Bobby Patterson is one of the last real soul men. Born in Dallas back in 1944, he made his first recording in 1957 as a very young man but it was his work with Jetstar that brought him his first taste of fame. There, he scored hits with songs like ‘Let Them Talk’, ‘TCB Or TYA?’ and ‘How Do You Spell Love?’
When Jetstar folded Patterson went into production, working with people like Fontella Bass, Chuck Jackson Ted Taylor and Little Johnny Taylor. He continued to record in his own right too and his magnificent ‘If He Hadn’t Slipped Up An Got Caught’ remains a deep soul classic. Patterson has never stopped working live – chiefly in and around his native Dallas and his shows continue to be sell-out affairs as audiences thrill to Bobby’s no frills, old school soul revue. His current band leader is acclaimed guitarist Zach Ernst who admits that every time he plays with the veteran soul man, he’s astounded by his passion, commitment and remarkable voice which – even after all these years in the business – remains a thing of soulful beauty.
Determined to bring Bobby Patterson to a wider audience, Ernst got Bobby into the studio and the result is this fine, proper soul album which proves why Bobby’s never really been away. The set features plenty of up-tempo beaters- probably the staple of the man’s live shows. Stuff like the LP’s title cut and ‘Your Love Belongs Under A Rock’ are real old school throwback – fast and pacey with lots of parping brass figures. Much more subtle is the lovely ‘I Feel The Same Way’. This is a light breezy tune with the flavour of the great Sam Cooke about it, though, of course, Patterson’s gritty voice is very different to Cooke’s velvet.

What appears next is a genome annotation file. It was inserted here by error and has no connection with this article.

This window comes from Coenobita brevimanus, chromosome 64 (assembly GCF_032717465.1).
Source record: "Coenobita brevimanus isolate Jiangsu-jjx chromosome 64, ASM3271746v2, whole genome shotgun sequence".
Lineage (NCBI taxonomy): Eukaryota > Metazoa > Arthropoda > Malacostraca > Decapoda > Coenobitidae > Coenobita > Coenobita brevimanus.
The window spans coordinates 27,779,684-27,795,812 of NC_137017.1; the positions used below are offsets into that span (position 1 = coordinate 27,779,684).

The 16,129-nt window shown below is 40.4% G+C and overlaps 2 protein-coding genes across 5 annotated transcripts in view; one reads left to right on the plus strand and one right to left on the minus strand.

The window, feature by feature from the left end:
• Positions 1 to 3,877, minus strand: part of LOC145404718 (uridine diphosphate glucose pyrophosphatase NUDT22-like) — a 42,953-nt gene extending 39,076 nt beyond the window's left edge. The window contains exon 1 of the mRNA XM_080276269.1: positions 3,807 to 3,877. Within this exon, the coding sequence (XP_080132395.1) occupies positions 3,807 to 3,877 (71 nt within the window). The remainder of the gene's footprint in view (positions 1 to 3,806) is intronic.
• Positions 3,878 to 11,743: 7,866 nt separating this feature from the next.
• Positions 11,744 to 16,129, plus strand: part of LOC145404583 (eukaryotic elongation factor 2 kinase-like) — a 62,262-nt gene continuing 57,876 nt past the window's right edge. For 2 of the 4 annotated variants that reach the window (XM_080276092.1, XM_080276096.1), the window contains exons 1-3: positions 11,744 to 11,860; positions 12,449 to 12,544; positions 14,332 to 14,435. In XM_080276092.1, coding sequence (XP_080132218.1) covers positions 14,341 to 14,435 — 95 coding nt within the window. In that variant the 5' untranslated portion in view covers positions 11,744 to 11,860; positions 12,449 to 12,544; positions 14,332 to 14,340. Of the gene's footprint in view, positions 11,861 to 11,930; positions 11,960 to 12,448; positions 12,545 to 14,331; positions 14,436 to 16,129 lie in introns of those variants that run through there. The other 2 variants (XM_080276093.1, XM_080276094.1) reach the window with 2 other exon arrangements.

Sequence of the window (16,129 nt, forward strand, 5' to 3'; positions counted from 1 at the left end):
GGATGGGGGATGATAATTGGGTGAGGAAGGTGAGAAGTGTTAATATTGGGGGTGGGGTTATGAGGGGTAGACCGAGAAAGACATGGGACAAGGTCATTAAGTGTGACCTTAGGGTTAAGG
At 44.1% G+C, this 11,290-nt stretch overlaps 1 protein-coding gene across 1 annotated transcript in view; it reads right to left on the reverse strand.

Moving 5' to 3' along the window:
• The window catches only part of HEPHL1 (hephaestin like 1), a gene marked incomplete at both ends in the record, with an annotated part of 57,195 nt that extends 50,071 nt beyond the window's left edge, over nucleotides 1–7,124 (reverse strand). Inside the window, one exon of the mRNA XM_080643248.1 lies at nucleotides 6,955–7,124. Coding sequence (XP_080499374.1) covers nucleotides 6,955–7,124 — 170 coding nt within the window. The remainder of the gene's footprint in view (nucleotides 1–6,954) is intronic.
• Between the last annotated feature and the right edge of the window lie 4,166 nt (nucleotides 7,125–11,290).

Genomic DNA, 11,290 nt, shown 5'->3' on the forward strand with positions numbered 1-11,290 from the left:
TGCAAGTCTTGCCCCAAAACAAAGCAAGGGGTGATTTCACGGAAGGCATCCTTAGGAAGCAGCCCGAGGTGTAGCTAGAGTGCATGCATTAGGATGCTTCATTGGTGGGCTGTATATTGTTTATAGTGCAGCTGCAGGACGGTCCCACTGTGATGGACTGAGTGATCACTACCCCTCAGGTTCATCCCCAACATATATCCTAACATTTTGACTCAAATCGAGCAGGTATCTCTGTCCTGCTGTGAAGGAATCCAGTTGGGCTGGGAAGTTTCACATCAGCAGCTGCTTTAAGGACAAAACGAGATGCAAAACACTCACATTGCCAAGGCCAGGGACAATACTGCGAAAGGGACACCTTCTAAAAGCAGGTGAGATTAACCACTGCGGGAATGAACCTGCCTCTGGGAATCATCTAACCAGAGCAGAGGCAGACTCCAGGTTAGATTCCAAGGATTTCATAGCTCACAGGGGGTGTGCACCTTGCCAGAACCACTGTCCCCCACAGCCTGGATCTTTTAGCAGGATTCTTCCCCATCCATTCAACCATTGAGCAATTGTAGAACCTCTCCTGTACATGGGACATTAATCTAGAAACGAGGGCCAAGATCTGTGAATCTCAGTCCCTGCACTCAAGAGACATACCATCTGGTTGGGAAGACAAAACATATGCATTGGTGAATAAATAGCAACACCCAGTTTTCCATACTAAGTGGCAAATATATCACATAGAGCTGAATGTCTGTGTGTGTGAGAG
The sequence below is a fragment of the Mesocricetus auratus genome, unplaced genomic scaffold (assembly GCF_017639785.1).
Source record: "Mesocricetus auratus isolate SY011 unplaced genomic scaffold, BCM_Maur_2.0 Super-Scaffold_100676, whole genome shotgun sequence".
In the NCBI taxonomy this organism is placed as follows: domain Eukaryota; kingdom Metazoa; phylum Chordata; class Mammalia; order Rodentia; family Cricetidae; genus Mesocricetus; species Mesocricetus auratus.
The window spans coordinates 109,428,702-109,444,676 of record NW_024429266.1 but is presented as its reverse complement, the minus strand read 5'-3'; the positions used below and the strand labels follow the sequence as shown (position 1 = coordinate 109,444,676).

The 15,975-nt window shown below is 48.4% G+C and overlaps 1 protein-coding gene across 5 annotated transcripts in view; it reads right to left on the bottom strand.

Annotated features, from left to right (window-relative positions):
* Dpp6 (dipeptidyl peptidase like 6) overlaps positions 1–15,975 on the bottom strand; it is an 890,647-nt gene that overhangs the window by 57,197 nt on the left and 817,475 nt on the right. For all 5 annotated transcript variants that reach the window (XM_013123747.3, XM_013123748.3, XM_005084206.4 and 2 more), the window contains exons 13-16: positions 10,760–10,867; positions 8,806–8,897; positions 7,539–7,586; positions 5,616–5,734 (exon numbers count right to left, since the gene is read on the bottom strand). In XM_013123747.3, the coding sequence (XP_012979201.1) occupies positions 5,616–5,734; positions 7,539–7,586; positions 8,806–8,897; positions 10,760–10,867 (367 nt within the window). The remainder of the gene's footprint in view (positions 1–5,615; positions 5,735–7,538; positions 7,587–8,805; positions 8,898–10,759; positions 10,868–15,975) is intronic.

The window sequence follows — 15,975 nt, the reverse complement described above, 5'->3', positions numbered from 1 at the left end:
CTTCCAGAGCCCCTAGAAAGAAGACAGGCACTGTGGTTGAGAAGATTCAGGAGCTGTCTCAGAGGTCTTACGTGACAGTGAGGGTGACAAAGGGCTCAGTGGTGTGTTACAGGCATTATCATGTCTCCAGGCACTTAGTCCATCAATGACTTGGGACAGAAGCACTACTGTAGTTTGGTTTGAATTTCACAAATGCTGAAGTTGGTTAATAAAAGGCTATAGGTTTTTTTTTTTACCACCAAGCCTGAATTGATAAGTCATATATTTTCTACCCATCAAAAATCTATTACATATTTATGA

The album also features a pair of southern style ballads and it’s great to know that ‘Let Me Heal It’ and ‘I Know How It Feels’ are keeping the genre alive. There are a couple of funk workouts too – a cover of Sly Stone’s ‘Poet’ (with lots of autobiographical references) and a feisty ‘It’s Hard To Get Back In’. Best cut though is the closing one… ‘The Entertainer’. This one’s a soul gem and though not the Tony Clarke song, it’s message is similar. This ‘Entertainer’ is semi-spoken and Bobby, with his usual heartfelt passion, explains what the music biz means to him and why he loves doing what he’s doing and why he’s done it for so long. The word-play is clever and the whole thing underlines why real soul music is so intoxicating.